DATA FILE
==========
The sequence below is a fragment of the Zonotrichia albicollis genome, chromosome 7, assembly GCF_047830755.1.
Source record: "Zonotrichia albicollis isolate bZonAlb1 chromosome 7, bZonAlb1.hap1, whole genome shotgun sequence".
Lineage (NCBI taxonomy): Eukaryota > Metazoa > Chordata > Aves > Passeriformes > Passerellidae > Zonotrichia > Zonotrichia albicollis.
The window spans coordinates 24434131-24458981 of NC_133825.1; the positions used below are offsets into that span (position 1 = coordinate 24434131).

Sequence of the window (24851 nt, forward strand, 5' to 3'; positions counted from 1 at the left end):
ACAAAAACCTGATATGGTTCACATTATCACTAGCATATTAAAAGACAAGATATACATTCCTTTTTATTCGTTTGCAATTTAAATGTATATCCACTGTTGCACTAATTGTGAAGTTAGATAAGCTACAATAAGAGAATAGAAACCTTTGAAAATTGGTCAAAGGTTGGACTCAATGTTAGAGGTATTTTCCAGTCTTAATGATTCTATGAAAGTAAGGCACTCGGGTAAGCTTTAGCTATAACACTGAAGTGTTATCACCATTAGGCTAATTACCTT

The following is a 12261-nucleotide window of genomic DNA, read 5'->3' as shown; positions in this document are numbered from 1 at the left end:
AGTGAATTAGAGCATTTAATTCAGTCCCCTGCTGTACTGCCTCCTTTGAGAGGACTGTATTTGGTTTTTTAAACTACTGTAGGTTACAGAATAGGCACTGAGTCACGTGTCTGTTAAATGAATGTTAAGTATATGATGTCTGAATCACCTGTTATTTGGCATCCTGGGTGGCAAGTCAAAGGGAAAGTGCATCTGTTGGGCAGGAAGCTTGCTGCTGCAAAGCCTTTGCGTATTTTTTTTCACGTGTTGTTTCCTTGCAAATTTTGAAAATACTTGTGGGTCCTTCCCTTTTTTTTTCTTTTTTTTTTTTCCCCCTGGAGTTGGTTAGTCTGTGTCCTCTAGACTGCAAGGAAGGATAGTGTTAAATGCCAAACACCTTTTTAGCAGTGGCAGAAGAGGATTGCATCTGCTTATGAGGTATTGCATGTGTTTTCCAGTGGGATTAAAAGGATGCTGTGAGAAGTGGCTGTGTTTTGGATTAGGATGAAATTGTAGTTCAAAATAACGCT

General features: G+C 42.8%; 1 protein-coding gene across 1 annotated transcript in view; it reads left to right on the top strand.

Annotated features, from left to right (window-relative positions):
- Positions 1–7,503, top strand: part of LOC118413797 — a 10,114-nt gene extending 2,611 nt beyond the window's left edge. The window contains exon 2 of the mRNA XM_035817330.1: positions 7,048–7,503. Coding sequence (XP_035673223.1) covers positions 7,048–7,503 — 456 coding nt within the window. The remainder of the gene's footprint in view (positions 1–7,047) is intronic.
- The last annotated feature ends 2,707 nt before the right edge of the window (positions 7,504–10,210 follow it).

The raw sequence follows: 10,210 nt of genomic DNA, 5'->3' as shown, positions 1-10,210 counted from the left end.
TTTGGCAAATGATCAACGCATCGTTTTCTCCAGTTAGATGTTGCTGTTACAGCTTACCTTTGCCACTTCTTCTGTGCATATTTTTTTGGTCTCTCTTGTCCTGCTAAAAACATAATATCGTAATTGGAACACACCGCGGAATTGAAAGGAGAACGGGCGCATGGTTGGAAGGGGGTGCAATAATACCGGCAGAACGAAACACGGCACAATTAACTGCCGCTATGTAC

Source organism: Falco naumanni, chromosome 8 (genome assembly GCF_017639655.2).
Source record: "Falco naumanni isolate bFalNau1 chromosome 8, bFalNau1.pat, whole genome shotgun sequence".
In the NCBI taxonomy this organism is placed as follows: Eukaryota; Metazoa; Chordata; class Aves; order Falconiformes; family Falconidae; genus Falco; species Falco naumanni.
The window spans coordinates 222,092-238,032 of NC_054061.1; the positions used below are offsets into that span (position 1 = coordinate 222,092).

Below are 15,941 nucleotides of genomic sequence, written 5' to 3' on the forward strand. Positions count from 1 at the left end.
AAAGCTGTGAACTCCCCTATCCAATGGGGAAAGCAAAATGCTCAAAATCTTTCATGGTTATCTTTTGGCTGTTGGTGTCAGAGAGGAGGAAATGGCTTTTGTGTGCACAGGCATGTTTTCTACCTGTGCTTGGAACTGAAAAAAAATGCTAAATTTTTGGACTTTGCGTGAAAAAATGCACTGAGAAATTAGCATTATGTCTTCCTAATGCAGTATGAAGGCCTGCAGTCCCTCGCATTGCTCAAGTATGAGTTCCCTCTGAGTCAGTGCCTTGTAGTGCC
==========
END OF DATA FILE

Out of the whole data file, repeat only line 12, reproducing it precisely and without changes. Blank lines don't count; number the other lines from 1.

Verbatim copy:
- The last annotated feature ends 2,707 nt before the right edge of the window (positions 7,504–10,210 follow it).